Brett Dean's Hamlet: GTO in Canterbury

‘There is no such thing as Hamlet,’ says Matthew Jocelyn in an interview printed in the 2017 Glyndebourne programme book. The librettist of Australian composer Brett Dean’s opera based on the Bard’s most oft-performed tragedy, which was premiered to acclaim in June this year, was noting the variants between the extant sources for the play - the First, or ‘Bad’, Quarto of 1603, which contains just over half of the text of the Second Quarto which published the following year, and the First Folio of 1623 - no one of which can reliably be guaranteed superiority over the other.

OPERA TODAY ARCHIVES »

Reviews

Giacomo Puccini: La Rondine
08 Mar 2010

Puccini: La Rondine

Throughout his relatively long and decidedly successful career, Giacomo Puccini returned to those operas of his that had not, immediately or eventually, secured an important place in the standard repertory.

Giacomo Puccini: La Rondine

Magda: Svetla Vassileva; Lisette: Maya Dashuk; Ruggero: Fabio Sartori; Prunier: Emanuele Giannino; Rambaldo: Marzio Giossi; Périchaud: Fernando Ciuffo; Gobin: Giorgio Berrugi; Crébillon: Andrea Patucelli; Yvette: Polina Volfson; Bianca: Alessandra Meozzi; Suzy: Annunziata Vestri; Fleury: Katia De Sarlo; Mariette: Chang Chiung Wen; Roro: Elisabetta Lombardo; Un maggiordomo: Alessando Manghesi. Puccini Festival Chorus and Orchestra. Alberto Veronesi, conductor. Recorded live from the 53rd Puccini Festival, Torre del Lago, Italy, on 8, 10 and 16 August 2007.

Naxos 2.110266 [DVD]

$29.49  Click to buy

In blunter terms — his failures. He never got Edgar into any kind of shape to save it from obscurity, although the Puccini name still managed to get the opera recorded a time or two, and a recent “discovery” of some alternative material led to a production, available on DVD, with Jose Cura in the lead. With La Rondine, the “Traviata-lite” story of a pampered, kept woman (Magda) and her sad attempt at finding true love with a young man rich in good looks but poor in dollars, the gorgeous music Puccini composed has gotten the opera a fair amount of attention. As an alternative to another round of the master’s ubiquitous La Boheme, there’s a refreshing aspect to La Rondine. Nevertheless, a production that can truly make the opera’s narrative work has not appeared (except possibly to those besotted, understandably so, with the beauty of the score). An opera should build to its final act; La Rondine collapses as that point. The title character’s love interest, Ruggero, is so one-dimensional that he makes Traviata’s Alfredo seem like Hamlet, and the decision Magda makes when she realizes her past will always thwart their happiness (the “swallow” flies away) comes off as unmotivated or irrational.

Interestingly, for the 1998 Washington National Opera performance that Decca offers on DVD, director Marta Domingo opted for a later revision where Puccini thought a tragic ending would make the third act viable. Here, Magda not only realizes her past will obliterate any chance for happiness, not just this one with Ruggero, and so at opera’s end she walks into the sea (here a cloud of fog) to end it all. In Michael Scott’s lovely seaside cottage setting, the scene plays effectively in itself, but still feels like no resolution to the story and characters of the much lighter first two acts. The odd mix of the libretto is reflected in the names of the librettists: Dr. A. M. Willner, Heinz Reichert, and Giuseppe Adami. Three librettists walk into an EU bar, the joke might begin.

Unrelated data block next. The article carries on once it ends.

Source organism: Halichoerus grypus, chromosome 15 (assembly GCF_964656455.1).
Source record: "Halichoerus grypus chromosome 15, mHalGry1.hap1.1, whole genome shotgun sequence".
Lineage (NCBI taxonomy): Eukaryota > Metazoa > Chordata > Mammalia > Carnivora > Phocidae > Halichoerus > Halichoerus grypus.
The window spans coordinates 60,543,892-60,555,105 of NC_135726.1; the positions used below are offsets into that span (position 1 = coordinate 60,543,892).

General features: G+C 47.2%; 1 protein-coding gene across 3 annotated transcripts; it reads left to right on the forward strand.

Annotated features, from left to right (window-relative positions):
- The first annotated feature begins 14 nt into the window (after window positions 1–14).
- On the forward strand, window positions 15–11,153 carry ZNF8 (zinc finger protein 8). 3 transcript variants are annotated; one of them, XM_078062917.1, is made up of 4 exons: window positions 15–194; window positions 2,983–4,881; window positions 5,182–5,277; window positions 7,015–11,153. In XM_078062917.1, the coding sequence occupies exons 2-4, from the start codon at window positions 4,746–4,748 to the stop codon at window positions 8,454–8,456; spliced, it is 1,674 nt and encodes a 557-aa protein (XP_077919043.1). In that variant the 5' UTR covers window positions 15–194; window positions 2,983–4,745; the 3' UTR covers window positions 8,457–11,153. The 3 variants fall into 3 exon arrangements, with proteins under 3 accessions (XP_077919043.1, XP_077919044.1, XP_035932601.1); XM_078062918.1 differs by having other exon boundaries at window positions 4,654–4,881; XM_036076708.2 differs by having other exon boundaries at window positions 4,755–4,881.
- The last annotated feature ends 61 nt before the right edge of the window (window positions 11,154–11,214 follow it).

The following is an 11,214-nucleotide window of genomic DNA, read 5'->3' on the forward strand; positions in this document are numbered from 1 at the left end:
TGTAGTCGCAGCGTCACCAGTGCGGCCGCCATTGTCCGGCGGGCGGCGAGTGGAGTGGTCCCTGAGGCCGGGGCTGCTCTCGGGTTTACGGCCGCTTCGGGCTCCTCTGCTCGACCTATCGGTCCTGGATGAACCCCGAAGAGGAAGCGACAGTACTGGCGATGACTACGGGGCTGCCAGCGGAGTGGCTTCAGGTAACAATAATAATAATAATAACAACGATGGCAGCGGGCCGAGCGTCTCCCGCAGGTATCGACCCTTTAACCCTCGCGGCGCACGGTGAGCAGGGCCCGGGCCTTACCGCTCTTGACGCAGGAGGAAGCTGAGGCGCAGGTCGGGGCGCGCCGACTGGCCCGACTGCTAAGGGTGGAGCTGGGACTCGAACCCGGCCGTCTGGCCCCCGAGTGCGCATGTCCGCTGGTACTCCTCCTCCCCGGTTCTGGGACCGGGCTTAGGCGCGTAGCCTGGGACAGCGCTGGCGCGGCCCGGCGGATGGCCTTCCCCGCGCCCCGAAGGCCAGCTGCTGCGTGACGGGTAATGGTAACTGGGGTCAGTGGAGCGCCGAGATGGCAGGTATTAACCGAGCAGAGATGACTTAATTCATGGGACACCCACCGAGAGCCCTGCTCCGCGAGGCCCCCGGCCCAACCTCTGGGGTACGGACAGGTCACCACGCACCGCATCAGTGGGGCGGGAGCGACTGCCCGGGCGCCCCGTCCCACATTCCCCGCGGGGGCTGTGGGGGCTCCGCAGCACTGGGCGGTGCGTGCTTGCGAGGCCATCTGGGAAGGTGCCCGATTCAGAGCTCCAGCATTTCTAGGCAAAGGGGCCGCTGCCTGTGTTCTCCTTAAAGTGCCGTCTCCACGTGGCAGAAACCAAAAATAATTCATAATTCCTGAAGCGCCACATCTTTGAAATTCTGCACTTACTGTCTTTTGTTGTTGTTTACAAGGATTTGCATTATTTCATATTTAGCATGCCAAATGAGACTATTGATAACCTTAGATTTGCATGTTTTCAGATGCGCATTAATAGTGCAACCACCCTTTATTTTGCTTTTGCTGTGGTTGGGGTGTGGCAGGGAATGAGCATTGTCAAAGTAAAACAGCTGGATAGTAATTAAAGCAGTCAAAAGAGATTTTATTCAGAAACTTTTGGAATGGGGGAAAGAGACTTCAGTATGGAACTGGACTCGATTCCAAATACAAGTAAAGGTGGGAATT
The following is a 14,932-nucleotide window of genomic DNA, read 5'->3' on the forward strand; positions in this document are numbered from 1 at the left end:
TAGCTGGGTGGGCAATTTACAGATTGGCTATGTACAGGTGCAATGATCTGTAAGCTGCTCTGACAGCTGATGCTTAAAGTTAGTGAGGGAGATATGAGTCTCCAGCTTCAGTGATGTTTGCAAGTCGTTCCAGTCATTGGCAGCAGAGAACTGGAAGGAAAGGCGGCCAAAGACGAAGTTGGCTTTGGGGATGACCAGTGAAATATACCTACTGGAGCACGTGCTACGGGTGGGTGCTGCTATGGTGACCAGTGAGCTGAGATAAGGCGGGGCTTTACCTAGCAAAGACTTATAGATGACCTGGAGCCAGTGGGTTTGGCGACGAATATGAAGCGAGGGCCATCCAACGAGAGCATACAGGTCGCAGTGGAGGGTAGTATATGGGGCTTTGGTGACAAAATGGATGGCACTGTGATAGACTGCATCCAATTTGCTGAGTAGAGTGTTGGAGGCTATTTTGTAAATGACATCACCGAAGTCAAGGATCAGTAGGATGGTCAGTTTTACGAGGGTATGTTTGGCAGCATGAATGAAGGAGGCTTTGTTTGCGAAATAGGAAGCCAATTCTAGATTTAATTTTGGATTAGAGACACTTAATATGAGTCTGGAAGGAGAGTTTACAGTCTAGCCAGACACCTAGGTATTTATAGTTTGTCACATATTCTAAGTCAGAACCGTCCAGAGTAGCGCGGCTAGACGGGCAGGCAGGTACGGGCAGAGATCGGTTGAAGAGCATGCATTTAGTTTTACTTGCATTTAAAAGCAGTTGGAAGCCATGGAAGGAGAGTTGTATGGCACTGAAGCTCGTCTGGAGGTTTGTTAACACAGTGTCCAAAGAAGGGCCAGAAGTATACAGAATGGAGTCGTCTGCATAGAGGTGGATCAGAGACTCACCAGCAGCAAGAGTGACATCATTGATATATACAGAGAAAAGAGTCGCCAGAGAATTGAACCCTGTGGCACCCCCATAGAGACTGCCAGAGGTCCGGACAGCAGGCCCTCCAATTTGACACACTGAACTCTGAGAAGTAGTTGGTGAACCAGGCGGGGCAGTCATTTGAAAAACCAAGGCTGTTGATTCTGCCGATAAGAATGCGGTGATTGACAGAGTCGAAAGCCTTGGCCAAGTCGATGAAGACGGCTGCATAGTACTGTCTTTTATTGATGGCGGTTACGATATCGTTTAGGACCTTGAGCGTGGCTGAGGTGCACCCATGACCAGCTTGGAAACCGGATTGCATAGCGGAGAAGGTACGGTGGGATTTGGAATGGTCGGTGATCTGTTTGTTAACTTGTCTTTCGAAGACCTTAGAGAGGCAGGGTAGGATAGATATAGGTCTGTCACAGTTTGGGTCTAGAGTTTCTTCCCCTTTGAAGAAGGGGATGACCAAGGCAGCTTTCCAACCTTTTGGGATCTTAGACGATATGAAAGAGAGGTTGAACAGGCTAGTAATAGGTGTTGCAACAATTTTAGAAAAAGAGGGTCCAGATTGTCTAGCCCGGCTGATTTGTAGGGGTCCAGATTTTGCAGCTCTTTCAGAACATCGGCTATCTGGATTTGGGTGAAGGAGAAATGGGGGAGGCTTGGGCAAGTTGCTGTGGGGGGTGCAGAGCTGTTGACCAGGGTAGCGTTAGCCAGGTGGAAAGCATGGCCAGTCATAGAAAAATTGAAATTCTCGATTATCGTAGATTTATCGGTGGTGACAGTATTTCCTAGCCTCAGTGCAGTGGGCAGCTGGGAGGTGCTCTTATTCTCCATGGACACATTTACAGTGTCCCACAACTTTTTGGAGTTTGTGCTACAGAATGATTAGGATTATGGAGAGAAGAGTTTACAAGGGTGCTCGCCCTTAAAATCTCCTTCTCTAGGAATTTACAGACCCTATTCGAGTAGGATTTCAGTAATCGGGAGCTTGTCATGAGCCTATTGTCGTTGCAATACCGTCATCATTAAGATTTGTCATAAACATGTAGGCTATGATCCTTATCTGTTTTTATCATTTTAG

Domingo’s direction of the first two acts gets too busy at times — all the supers in the second act cafe scene make too much noise during lighter scored music — but she has an attractive cast. Inva Mula’s career now takes her to main stages (more in Europe, perhaps) and major roles; here she sings Lisette, a light role in a light opera, and Mula charms. As her poet boyfriend, Richard Troxell gets to camp it up a bit, and thankfully he knows not to let that get annoying. Ruggero is a good role for Marcus Haddock. He is not a tenor who brings much dramatic face to any performance anyway, so the role of a callow, smitten rube doesn’t tax him. The voice remains able but unmemorable.

Ainhoa Arteta’s Magda makes this a Rondine that flies above the competition. Her tone remains feminine in the more challenging moments — especially the tricky high notes of Doretta’s song, which need float — and in the conversational sections, her complete assumption of the character shines through. When Arteta takes center stage, Puccini’s inspiration matches his craftsmanship. Elsewhere, more than in any of his other operas, a sense of the great composer operating on auto-pilot can’t be evaded. Conductor Emmanuel Villaume treats both the lesser and greater parts of the score with great taste and care.

The booklet essay in the Naxos DVD of the 2007 Puccini festival staging blandly states that this is “yet another version” of the opera. Here, Ruggero rejects Magda at the end, leaving her devastated. Surely Puccini considered this option in an attempt to make Ruggero minimally interesting, and just as surely he rejected it because it goes against the concept of Magda as “swallow,” light and mobile. Director Lorenzo Amato’s solution to that problem is to bring a giant bird cage on at the end. Get it? But just in case the viewer needs more help, on a rear screen a sketch of a bird skull is projected (sets and costumes are by Nall).

Domingo’s staging for Washington maybe be too pretty for some, but anyone looking for ugliness in a Rondine production should be fully satisfied by Amato and Nall’s efforts. Unfortunately, the singing offers little beauty in compensation. Soprano Svetla Vassileva has too heavy and dark a voice for Magda. Fabio Sartori also has more voice than he needs as Ruggero; if it were a more attractive instrument, viewers might be able to overlook the fact that Sartori — a hefty, plain man — isn’t very convincing as a country lad who turns the head of a high class Parisian courtesan. Maya Dashuk as Lisette makes the best impression of the rest of the cast. In fact, the designer of the packaging apparently thought the blond and attractive Dashuk was the star, as her portrait appears on the front cover, not Vassileva’s. Alberto Veronesi leads the Puccini festival forces in an efficient performance, though perhaps recorded a bit loud and thus harsh hearing at times.

Perhaps the Metropolitan Opera’s HD moviecast with Angela Gheorghiu and Roberto Alagna will come to DVD — that would be strong competition for the Washington Opera set. The Naxos is recommended only for the morbidly inclined.

Chris Mullins

Send to a friend

Send a link to this article to a friend with an optional message.

Friend's Email Address: (required)

Your Email Address: (required)

Message (optional):